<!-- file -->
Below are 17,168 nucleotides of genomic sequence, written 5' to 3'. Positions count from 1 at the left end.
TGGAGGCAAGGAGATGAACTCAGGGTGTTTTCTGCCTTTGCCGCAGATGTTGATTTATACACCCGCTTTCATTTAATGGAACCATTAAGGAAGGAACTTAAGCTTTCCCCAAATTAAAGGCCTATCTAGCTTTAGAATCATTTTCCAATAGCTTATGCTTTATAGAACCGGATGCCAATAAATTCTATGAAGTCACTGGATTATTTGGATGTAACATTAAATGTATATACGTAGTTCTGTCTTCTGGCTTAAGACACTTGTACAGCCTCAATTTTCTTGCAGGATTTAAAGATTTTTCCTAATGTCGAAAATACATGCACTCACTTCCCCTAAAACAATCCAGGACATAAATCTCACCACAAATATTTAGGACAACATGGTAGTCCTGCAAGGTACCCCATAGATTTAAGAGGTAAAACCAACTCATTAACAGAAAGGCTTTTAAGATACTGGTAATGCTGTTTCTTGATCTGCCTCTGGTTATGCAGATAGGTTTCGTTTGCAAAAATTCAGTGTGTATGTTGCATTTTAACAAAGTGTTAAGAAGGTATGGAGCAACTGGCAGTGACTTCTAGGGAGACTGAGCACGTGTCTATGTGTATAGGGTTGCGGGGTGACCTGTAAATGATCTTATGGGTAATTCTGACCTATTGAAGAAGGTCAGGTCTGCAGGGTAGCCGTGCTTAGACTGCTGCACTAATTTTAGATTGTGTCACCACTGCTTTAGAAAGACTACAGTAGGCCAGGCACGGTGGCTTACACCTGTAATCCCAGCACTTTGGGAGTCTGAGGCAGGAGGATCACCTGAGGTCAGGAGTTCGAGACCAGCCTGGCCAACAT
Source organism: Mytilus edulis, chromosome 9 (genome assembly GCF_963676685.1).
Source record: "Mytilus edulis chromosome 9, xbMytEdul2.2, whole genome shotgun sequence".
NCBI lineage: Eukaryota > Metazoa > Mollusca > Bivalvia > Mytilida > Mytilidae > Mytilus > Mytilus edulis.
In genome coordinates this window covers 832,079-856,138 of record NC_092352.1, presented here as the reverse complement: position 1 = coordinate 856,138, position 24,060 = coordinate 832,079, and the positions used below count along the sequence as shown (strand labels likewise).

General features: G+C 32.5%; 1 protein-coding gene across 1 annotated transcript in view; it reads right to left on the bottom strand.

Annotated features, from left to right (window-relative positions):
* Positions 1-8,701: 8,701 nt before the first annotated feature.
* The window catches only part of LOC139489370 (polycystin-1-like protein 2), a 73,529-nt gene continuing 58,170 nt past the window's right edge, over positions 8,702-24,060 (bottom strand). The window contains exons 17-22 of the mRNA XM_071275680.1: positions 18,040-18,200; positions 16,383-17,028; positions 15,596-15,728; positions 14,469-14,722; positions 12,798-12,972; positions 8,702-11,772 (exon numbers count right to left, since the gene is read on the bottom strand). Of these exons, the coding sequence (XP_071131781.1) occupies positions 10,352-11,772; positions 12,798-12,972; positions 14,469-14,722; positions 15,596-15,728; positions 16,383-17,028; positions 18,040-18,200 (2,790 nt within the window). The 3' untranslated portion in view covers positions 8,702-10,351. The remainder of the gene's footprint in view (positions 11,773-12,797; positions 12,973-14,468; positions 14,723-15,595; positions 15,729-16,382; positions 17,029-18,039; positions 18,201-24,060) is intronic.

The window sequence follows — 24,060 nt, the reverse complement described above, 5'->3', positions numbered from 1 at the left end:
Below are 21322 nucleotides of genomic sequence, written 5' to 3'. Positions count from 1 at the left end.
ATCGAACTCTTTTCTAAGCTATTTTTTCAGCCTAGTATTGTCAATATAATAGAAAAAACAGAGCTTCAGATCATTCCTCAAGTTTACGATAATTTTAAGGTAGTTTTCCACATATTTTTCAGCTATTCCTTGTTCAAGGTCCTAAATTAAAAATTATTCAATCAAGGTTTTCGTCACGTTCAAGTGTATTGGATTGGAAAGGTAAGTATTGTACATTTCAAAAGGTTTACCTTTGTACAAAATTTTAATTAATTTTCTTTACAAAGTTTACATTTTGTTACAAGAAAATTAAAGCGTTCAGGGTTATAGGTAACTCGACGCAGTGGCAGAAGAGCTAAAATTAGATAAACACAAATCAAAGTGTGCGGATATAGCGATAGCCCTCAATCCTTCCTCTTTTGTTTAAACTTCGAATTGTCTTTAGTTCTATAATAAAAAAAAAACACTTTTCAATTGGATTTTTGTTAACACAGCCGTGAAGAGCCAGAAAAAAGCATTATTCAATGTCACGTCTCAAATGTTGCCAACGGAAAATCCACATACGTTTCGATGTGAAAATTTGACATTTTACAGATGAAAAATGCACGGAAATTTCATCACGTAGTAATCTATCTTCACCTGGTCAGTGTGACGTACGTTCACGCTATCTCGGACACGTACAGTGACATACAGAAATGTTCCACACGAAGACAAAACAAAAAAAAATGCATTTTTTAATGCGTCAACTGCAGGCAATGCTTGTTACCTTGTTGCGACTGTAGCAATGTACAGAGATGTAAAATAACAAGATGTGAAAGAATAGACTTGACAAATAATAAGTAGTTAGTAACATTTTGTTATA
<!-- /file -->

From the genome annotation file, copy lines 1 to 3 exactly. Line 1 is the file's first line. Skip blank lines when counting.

Below are 17,168 nucleotides of genomic sequence, written 5' to 3'. Positions count from 1 at the left end.
TGGAGGCAAGGAGATGAACTCAGGGTGTTTTCTGCCTTTGCCGCAGATGTTGATTTATACACCCGCTTTCATTTAATGGAACCATTAAGGAAGGAACTTAAGCTTTCCCCAAATTAAAGGCCTATCTAGCTTTAGAATCATTTTCCAATAGCTTATGCTTTATAGAACCGGATGCCAATAAATTCTATGAAGTCACTGGATTATTTGGATGTAACATTAAATGTATATACGTAGTTCTGTCTTCTGGCTTAAGACACTTGTACAGCCTCAATTTTCTTGCAGGATTTAAAGATTTTTCCTAATGTCGAAAATACATGCACTCACTTCCCCTAAAACAATCCAGGACATAAATCTCACCACAAATATTTAGGACAACATGGTAGTCCTGCAAGGTACCCCATAGATTTAAGAGGTAAAACCAACTCATTAACAGAAAGGCTTTTAAGATACTGGTAATGCTGTTTCTTGATCTGCCTCTGGTTATGCAGATAGGTTTCGTTTGCAAAAATTCAGTGTGTATGTTGCATTTTAACAAAGTGTTAAGAAGGTATGGAGCAACTGGCAGTGACTTCTAGGGAGACTGAGCACGTGTCTATGTGTATAGGGTTGCGGGGTGACCTGTAAATGATCTTATGGGTAATTCTGACCTATTGAAGAAGGTCAGGTCTGCAGGGTAGCCGTGCTTAGACTGCTGCACTAATTTTAGATTGTGTCACCACTGCTTTAGAAAGACTACAGTAGGCCAGGCACGGTGGCTTACACCTGTAATCCCAGCACTTTGGGAGTCTGAGGCAGGAGGATCACCTGAGGTCAGGAGTTCGAGACCAGCCTGGCCAACAT
Source organism: Mytilus edulis, chromosome 9 (genome assembly GCF_963676685.1).